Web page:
Kalo mau kaya, buat apa sekolah?

junbin
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Posts: 174
Joined: Mon Dec 08, 2003 10:41 am

Post by junbin » Wed Jan 28, 2004 2:35 pm

titid_gede wrote:i dont think if two different length strings are doublets. my AC code gives both "No solution." for your test data.
gut lak! :)
I'm still getting WA.. and my code takes like 8seconds to complete the calculations.. :p

Last few questions:

1) If the starting or ending words are not in the dictionary, will there be a solution?

2) Can there be a solution of zero length (ie: the starting word maps in 1 move to the ending word)

3) What happens if both the starting and ending words are the same?


Anyone with an AC code, please run the following test data through it and post the results.. thanks in advance!


Test data:

Code: Select all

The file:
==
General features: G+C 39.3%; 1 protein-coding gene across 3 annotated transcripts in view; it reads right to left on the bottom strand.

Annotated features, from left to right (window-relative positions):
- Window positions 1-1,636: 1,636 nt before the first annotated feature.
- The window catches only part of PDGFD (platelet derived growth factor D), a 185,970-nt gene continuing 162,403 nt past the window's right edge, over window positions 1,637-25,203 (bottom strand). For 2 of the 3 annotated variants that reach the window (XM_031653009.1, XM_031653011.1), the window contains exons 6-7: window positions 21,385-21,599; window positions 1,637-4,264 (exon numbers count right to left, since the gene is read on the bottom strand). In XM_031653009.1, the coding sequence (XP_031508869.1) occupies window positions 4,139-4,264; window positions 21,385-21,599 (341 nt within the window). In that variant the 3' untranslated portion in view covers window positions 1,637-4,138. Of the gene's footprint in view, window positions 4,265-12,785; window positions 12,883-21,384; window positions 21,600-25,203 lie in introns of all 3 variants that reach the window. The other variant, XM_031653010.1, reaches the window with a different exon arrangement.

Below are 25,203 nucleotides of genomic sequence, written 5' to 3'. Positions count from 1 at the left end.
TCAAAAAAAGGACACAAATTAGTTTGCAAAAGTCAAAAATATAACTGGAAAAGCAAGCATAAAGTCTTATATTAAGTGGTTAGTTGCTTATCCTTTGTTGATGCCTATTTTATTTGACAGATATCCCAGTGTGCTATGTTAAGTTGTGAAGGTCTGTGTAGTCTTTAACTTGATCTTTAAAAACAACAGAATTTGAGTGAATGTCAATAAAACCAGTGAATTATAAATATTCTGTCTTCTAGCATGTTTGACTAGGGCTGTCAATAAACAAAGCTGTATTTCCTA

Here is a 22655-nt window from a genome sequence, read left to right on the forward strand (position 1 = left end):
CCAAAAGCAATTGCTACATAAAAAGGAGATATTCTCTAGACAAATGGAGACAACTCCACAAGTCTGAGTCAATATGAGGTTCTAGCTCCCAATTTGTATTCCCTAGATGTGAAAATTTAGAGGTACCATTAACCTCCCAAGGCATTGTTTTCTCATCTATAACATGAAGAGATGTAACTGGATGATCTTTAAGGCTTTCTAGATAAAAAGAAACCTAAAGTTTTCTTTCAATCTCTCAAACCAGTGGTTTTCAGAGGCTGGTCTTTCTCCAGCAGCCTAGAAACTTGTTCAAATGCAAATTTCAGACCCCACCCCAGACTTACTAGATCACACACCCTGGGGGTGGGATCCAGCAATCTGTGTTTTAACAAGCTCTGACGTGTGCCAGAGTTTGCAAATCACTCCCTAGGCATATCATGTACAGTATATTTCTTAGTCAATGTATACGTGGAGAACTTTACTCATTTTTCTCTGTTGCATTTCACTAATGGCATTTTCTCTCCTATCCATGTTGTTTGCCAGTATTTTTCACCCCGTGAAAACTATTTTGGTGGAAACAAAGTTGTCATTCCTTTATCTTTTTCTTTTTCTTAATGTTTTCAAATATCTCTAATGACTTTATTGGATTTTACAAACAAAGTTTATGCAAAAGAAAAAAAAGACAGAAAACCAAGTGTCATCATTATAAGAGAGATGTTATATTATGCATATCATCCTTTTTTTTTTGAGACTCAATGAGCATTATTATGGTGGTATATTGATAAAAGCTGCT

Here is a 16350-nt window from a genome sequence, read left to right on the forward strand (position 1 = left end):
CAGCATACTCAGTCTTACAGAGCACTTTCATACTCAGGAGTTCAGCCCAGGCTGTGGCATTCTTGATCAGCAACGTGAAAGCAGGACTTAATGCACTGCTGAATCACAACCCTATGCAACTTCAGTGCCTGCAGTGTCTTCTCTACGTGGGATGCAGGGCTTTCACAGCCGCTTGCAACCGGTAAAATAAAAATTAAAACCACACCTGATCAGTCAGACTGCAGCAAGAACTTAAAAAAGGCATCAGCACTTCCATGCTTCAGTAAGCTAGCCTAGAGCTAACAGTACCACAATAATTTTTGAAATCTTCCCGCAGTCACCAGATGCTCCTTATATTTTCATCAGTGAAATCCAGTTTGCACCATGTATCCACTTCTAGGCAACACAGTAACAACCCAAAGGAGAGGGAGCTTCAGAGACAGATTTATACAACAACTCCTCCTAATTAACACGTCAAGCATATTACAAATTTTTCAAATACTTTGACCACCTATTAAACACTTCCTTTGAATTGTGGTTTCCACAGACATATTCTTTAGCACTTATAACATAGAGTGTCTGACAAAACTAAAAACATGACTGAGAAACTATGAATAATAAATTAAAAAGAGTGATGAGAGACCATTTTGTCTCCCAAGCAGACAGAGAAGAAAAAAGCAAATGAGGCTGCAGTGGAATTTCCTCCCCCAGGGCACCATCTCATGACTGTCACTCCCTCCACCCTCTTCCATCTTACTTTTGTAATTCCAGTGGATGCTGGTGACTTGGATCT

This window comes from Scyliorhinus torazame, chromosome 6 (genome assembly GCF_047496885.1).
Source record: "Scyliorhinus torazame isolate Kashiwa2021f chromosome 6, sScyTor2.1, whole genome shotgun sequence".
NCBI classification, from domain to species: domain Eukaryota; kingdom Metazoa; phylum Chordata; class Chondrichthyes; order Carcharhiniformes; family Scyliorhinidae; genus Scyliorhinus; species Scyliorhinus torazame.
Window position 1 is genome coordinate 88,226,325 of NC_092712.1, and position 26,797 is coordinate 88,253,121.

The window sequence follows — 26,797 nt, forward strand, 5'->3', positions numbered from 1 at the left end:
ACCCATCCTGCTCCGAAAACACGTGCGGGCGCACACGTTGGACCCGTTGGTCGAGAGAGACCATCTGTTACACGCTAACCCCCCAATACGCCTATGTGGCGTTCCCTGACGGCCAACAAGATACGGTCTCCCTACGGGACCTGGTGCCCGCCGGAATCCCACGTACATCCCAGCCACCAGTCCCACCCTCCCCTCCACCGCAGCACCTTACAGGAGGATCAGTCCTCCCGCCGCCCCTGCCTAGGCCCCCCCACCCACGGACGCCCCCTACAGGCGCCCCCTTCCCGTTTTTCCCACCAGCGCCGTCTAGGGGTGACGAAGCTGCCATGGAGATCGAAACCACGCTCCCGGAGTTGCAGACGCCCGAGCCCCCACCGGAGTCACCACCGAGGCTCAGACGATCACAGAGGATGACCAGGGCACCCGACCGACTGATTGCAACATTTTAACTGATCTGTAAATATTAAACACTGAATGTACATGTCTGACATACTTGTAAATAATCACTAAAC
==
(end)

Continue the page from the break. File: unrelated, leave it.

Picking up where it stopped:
aba
abc
acc
acd

aba bcd
zba acc
zba bcd
aba abc
aba aba

junbin
Experienced poster
Posts: 174
Joined: Mon Dec 08, 2003 10:41 am

Post by junbin » Wed Jan 28, 2004 2:50 pm

Ok.. I managed to get AC. So for the sake for those who are having trouble with this question, I'll answer my own questions:

1) If the starting or ending words are not in the dictionary, will there be a solution?

No solution


2) Can there be a solution of zero length (ie: the starting word maps in 1 move to the ending word)


Yes.

3) What happens if both the starting and ending words are the same?

You need another word to go in between the two words. eg:

aba
aba

is NOT allowed. You need:

aba
abc
aba


Anyway, for the test data, the output is:

No solution.

No solution.

No solution.

aba
abc

aba
abc
aba

fpmc
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Post by fpmc » Wed Jul 21, 2004 2:38 am